Ocean Parkway. Photograph by Irving I.Herzberg, c.1970s. Brooklyn Public Library--Brooklyn Collection
As a child I looked forward to weekends at my grandparents' house, not only for grandma's homemade lasagna, but also for the chance to watch people playing chess along Ocean Parkway's promenade, across the street from their apartment. As I watched, I often became engrossed in the games, paying close attention to the carefully formulated moves. On the call of "Checkmate!" the players would usually smile and promptly start a new game.
Brooklynites have enjoyed chess for generations. The first official club dedicated to the game was the Brooklyn Chess Club located at 315 Washington Avenue, established in 1869 to promote chess as a recreational activity and to organize annual chess tournaments.
As chess grew in popularity around the borough two new clubs opened in 1902, the East New York Chess Club and the University Chess Club. Throughout the years, clubs would open and close, but chess continued to play a role in Brooklyn's culture. Today there are still chess clubs around the city including a new incarnation of the Brooklyn Chess Club located in Canarsie. (The present club is not related to the Brooklyn Chess Club of the 19th and early-20th Centuries.)
Brooklyn's chess players have made history. In 1999 Brooklyn resident and Brooklyn Technical High School Alumnus, Maurice Ashley, became the first African-American Grandmaster, joining the ranks of some 500 other Grandmasters. Five years later, in 2004, the ever-competitive Brooklyn College fielded the first all-female collegiate chess team. But the most famous player to come out of Brooklyn is surely Grandmaster Bobby Fischer.
Fischer and Petrosian, Candidates tournament, Curacao 1962. Brooklyn Public Library--Brooklyn Collection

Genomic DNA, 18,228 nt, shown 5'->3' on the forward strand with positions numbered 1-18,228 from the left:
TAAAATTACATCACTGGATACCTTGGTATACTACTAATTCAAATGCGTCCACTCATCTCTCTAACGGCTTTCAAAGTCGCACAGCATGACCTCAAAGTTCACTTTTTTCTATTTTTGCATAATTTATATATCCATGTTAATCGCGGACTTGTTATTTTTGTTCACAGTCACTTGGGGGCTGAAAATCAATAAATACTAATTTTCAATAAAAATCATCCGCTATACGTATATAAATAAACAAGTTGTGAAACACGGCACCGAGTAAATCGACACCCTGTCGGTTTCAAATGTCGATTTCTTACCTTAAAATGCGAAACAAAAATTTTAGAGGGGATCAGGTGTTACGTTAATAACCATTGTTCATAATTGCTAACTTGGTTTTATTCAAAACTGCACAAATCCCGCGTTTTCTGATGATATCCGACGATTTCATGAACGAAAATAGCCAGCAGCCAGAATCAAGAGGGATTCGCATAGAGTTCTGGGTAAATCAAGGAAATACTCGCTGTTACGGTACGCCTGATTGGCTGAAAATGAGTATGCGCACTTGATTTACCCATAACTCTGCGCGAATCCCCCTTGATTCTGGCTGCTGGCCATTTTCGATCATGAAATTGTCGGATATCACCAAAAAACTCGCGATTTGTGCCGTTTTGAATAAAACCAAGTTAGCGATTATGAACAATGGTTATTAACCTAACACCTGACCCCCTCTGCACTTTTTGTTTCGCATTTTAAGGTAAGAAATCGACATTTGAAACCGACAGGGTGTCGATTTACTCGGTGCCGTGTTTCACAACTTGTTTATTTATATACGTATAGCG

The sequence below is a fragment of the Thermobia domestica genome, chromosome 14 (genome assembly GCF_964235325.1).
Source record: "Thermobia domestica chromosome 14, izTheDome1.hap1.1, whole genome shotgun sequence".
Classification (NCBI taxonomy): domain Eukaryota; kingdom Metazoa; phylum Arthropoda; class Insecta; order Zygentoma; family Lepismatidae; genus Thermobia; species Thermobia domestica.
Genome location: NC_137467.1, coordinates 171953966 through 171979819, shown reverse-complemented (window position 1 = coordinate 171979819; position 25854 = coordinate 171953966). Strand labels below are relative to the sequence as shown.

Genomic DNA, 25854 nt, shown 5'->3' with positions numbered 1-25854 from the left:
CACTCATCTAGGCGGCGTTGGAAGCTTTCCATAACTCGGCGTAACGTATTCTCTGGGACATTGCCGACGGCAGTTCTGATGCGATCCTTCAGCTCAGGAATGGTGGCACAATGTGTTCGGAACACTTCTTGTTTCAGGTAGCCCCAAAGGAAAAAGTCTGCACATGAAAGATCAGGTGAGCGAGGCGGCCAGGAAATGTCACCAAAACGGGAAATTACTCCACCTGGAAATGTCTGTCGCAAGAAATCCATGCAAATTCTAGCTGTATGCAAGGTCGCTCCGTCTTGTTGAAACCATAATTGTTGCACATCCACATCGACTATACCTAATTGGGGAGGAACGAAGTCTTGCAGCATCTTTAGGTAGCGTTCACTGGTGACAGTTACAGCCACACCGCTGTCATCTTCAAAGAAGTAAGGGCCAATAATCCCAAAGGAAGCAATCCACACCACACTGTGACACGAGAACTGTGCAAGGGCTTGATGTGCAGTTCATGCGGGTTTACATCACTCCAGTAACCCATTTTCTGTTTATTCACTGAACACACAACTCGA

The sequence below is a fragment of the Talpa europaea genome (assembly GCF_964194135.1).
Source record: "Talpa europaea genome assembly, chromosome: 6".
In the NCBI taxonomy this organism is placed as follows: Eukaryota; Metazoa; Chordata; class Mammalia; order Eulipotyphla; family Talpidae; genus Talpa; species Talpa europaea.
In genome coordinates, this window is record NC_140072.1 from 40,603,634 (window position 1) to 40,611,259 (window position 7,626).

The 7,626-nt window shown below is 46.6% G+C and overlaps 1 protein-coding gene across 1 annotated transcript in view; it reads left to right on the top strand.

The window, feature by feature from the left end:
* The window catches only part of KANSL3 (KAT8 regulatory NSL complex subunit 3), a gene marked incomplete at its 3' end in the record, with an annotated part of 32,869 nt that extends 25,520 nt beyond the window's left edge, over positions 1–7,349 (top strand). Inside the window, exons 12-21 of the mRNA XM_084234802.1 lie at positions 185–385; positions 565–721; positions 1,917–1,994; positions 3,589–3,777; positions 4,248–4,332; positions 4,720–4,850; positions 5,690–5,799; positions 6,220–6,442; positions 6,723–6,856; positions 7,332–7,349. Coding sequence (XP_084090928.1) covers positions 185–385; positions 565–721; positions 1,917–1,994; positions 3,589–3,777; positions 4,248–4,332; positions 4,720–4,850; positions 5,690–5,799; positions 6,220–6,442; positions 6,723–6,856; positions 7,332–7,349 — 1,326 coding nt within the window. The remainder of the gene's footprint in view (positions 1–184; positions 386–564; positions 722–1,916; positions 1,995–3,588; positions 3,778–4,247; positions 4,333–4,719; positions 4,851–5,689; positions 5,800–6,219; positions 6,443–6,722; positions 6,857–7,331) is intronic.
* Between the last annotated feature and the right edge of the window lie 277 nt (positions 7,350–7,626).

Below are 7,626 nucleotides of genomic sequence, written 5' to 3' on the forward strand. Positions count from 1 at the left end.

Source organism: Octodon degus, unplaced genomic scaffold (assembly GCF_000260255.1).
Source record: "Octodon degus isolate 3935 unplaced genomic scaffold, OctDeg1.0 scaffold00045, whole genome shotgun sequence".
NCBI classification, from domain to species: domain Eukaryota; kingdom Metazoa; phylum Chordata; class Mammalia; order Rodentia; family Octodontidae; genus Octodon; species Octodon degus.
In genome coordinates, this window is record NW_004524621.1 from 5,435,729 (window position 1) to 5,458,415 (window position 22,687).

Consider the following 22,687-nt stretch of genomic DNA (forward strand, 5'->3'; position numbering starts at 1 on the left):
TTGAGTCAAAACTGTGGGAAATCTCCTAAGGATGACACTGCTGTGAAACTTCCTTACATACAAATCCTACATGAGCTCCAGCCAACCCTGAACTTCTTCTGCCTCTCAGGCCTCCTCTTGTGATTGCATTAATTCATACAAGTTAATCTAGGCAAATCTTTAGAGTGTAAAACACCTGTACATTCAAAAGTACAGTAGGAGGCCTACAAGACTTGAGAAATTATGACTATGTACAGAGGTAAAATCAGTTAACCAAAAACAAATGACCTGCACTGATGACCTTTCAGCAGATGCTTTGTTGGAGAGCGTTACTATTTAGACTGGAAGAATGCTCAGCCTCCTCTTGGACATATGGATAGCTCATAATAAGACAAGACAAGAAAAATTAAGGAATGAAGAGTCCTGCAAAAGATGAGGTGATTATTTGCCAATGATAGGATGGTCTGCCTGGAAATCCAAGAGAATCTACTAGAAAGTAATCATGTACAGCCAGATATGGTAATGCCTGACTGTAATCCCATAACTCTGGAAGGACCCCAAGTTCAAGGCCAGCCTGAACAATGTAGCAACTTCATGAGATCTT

Fischer began playing chess at the age of six, when his sister bought him a chess set from the candy store below their Brooklyn apartment. At age eight, he began taking lessons at the Brooklyn Chess Club; by age twelve, he was competing against some of the strongest players in New York at the Manhattan and Marshall Chess Clubs; at fifteen, he became the youngest person to hold the Grandmaster title; and at sixteen, he decided school got in the way of his chess playing. He dropped out of Erasmus Hall High School in Flatbush in 1959. He later explained to journalist Ralph Ginzburg, "You don't learn anything in school. It is just a waste of time."
"The Dutchman," Erasmus Hall High School, October 10, 1958. This school newspaper article noted Fischer's return from his record-breaking, title-winning tournament in Yugoslavia.
In 1972, Fischer became the first American to win the World Chess Championship held in Reykjavik, Iceland. His win against Russian rival Boris Spassky sparked a huge increase in sales of chess sets and lessons throughout the United States. When he returned to the U.S., he was invited to the White House by President Nixon and received a hero's welcome in New York, being presented with the Gold Medal by Mayor Lyndsay and hailed as "The new world champion of a truly Brooklyn sport--a sport of intellectuals" by Borough President Leone. A year later Fischer lost his title.
Bobby Fischer, Candidates Tournament, Curacao 1962. Brooklyn Public Library--Brooklyn Collection.
Fisher's troubled life story has been widely reported.
Fischer on right, unidentified player on left. Curacao, 1962. Brooklyn Public Library--Brooklyn Collection
The prodigy who dominated the world of chess and had a reported IQ of 181, died in Iceland, which had granted him citizenship, in 2008.
Today, chess is still ingrained in Brooklyn's culture, notably in its elementary and middle schools. "Brooklyn Castle," a recent documentary released as part of the 2012 South By Southwest Festival (SXSW), follows five young chess players from Intermediate School 318 and documents their activities on and off the chessboard. Like many schools, IS 318 has struggled to overcome budget cuts, but has still been able to maintain its extracurricular activities, including chess. Located in Williamsburg, it is an inner-city, Title 1 school, yet the students hold the record for the "most winning junior high chess team in the nation" with 28 national championships. Among many talented players, two standout--Justus Williams, recently selected to join the United States Chess Federation, and Rochelle Ballantyne, who is competing to become the first African-American female Grandmaster.
More recently in May 2012, Public School 503 in Sunset Park won the Unted States Chess Federation's National Elementary Championship in Nashville, Tennessee. According to the New York Times, PS 503 and IS 318 are the only New York City public schools to win championships this season by beating older students.
No genius required to predict more Grandmasters in Brooklyn's future!